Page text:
Dominic Monaghan is best known as castaway Charlie on “Lost” and as Merry in “The Lord of the Rings” trilogy, but he’s as passionate about nature — especially extreme creatures — as he is about acting. After pitching ideas around town for an exotic travel and animal show, BBC America bit, and a couple of months later he was on his way to Ecuador to find the world’s most dangerous ant for the aptly titled “Wild Things,” an eight-episode series premiering Jan. 22.
Monaghan traveled to Vietnam in search of a giant water bug, to Laos to find a giant huntsman spider, Namibia to hunt down a hairy scorpion, Venezuela to look for a giant centipede, and to Cameroon, Malaysia and Guatemala for other creature encounters. “We wanted animals that would create — pardon the expression — a buzz,” he says, noting a particular interest in insects. “I had certain animals that I wanted to see, places that I wanted to go to and tell those stories. Ants and bees are probably my favorites and I wanted to include those.”
There were some snake encounters along the way, and Monaghan got up close and personal. “I had to quickly work out whether it’s a snake I can handle. Is it venomous? How good a mood is it in? Is it ready to bite? Is it calm? Will it be safe for me to work with? You have to make decisions very fast and live by them. As soon as you grab the snake by the tail you’re in, you can’t really back away at that point,” he notes, allowing that he’s been bitten before, and there was a medic standing by just in case. “But for the most part I find that they don’t want to harm you. They just want to be left alone.”
Dangers aside, there were other challenges of shooting in exotic places. “The weather was always 100 degrees or more. We would be making journeys by car most days before or after filming. We’d land in a capital city but some of these more remote places, you can’t fly or take a boat or train there. You have to drive six, seven, eight hours to places and you’re filming when you get there so we were all pretty exhausted. Some of my crew had a rough time with the food. I didn’t get sick but a few people did,” says Monaghan. His biggest challenge was having to go 120 feet off the ground to get close to a giant honeybee in Malaysia, as he’s afraid of heights. “I know what it means to have an irrational fear, and I’ve attempted to deal with that by exposing myself to that fear.”
He’s not afraid of any animals, however, and remembers being interested in them from an early age. “I was brought up in a family with a biologist father who became a teacher and a mom who liked frogs and lizards and stuff like that. We had them in our house,” recalls Monaghan, who currently keeps two spiders, a snake, a chameleon and a praying mantis as pets. He has someone feed and give them water when he’s away, “But they’re low-maintenance.”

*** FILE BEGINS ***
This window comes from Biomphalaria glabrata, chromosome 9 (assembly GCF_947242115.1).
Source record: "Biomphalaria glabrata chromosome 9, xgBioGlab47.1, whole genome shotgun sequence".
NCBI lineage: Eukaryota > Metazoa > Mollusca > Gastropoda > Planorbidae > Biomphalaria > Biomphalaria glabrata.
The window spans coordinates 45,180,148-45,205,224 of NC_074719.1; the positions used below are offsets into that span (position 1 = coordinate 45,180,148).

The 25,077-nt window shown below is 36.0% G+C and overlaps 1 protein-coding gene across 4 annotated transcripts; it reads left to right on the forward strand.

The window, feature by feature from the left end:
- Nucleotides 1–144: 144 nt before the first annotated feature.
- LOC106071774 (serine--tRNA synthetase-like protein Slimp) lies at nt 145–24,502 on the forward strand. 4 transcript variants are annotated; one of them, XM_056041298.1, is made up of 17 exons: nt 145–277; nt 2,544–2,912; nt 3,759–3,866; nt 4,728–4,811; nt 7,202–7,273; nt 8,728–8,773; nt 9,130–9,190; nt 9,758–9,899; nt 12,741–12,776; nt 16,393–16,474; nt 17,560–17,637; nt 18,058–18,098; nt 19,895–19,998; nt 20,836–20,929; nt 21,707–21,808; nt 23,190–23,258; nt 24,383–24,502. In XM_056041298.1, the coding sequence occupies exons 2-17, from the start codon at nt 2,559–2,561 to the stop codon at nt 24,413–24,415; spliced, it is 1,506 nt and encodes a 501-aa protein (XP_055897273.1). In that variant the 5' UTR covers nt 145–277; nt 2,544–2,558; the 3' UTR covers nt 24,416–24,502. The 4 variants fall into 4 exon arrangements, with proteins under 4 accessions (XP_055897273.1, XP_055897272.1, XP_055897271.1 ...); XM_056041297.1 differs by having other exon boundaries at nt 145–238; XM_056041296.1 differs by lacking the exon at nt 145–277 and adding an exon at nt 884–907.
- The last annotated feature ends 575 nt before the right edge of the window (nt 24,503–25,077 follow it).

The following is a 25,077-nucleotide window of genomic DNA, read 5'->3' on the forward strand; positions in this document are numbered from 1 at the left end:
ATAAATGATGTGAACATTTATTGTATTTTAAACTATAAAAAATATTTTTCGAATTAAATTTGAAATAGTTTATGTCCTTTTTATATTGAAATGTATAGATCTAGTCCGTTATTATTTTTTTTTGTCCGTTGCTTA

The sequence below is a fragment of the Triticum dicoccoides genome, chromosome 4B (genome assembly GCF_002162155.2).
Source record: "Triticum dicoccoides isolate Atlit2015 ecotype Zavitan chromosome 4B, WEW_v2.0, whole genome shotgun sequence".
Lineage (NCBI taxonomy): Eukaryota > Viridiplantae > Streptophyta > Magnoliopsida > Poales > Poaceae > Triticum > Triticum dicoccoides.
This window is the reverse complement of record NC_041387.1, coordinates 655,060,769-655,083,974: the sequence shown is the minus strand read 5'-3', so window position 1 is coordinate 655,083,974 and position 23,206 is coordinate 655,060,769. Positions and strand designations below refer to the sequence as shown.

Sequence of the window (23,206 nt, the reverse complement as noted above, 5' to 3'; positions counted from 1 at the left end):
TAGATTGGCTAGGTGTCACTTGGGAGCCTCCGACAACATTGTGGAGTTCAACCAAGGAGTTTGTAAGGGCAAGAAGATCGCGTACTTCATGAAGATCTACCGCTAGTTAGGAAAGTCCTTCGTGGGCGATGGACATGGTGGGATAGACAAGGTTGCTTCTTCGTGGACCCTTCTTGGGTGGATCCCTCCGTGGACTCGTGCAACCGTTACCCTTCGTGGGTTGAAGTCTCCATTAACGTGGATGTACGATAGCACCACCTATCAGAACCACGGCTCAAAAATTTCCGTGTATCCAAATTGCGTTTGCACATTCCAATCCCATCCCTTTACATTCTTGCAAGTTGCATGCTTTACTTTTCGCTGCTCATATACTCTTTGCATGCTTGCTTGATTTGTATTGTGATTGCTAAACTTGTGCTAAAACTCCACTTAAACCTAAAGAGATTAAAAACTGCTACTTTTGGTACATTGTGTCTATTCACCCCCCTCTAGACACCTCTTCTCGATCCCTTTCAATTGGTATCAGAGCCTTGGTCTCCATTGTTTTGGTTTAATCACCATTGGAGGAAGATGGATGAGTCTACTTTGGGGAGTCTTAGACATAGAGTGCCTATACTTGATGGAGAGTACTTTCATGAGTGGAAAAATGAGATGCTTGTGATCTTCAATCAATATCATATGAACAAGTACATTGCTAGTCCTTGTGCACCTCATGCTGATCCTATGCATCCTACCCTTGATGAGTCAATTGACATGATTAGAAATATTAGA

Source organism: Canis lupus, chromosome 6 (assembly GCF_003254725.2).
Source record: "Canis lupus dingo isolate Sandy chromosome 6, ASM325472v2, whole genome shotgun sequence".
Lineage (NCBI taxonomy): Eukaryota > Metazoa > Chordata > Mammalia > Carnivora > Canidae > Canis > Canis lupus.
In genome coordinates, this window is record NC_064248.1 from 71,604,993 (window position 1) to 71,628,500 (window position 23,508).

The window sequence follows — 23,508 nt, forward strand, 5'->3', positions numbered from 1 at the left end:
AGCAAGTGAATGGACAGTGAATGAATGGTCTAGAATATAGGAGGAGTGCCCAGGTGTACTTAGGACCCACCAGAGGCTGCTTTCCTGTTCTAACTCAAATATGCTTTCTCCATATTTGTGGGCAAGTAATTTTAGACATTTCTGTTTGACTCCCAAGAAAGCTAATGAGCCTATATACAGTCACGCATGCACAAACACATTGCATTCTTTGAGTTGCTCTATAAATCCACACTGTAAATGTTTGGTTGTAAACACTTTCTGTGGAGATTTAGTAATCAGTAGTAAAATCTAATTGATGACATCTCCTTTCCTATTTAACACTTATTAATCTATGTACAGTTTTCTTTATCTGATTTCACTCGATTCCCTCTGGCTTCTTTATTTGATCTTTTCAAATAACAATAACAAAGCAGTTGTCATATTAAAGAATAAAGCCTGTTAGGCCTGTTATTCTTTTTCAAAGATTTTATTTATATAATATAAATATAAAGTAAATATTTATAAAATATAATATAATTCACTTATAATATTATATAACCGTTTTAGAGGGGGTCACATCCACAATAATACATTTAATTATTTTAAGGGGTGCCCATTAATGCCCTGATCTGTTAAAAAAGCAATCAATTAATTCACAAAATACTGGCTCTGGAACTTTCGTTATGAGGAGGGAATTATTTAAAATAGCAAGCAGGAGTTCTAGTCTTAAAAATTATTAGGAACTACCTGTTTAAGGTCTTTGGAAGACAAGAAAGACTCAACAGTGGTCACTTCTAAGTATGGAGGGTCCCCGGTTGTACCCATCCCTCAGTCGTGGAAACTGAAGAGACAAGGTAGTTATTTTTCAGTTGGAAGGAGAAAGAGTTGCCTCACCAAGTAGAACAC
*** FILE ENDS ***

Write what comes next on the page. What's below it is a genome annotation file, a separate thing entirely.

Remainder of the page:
Considering “Wild Things” a sort of tribute to the late animal expert Steve Irwin, one of his idols, Monaghan hopes that the show will prompt viewers to “think a little differently about the animals they’re expose to in their daily life; the spider in the bathroom or the wasp that’s flying around outside. Instead of freaking out, you might think, ‘I’ll let him live out his days and catch mosquitoes and flies for me.’" He also hopes to impart a global perspective. “What I’m trying to say in this show is it’s fine to travel where you don’t speak the language, eat food you might not have had before, and have experiences with animals that you might not know much about. The show is an encouragement to go and explore, to go look in your garden and lift up rocks, to be curious. Being curious keeps us alive.”
For Monaghan, it was equally important “to try to raise awareness of the importance of these animals and how there’s a delicate balance in nature. If they’re around, they’re around for a reason. Nothing in nature is by accident. Everything is there for a reason,” he reminds. Not surprisingly, he supports endangered species causes. “I contribute to an orangutan orphanage in Borneo. And I have a forest in India. I had the opportunity to work out how much carbon I used in a year, especially with all the flying I do, and was able to offset it by buying a forest,” he explains.
Still very much involved in acting, Monaghan most recently shot the movies “Molly Moon,” in which he plays the villain, and “Deep Burial,” a psychological thriller. “My ideal career structure would be to do a film or two a year and do ‘Wild Things’ for the rest of the year. I’m passionate enough about both of those things to keep them both moving at the same time. It’s better to be too busy than not busy at all.”
He’s already thinking about the next round of “Wild Things” episodes and where they might take him. “I want to do an episode in the ocean. I’d love to go to the Galapagos, Easter Island, Christmas Island, Australia, New Zealand, South Africa, Finland, Norway, Canada, Russia. There are so many stories that I want to tell about fascinating animals around the world,” Monaghan says. “We could just keep running with this thing.”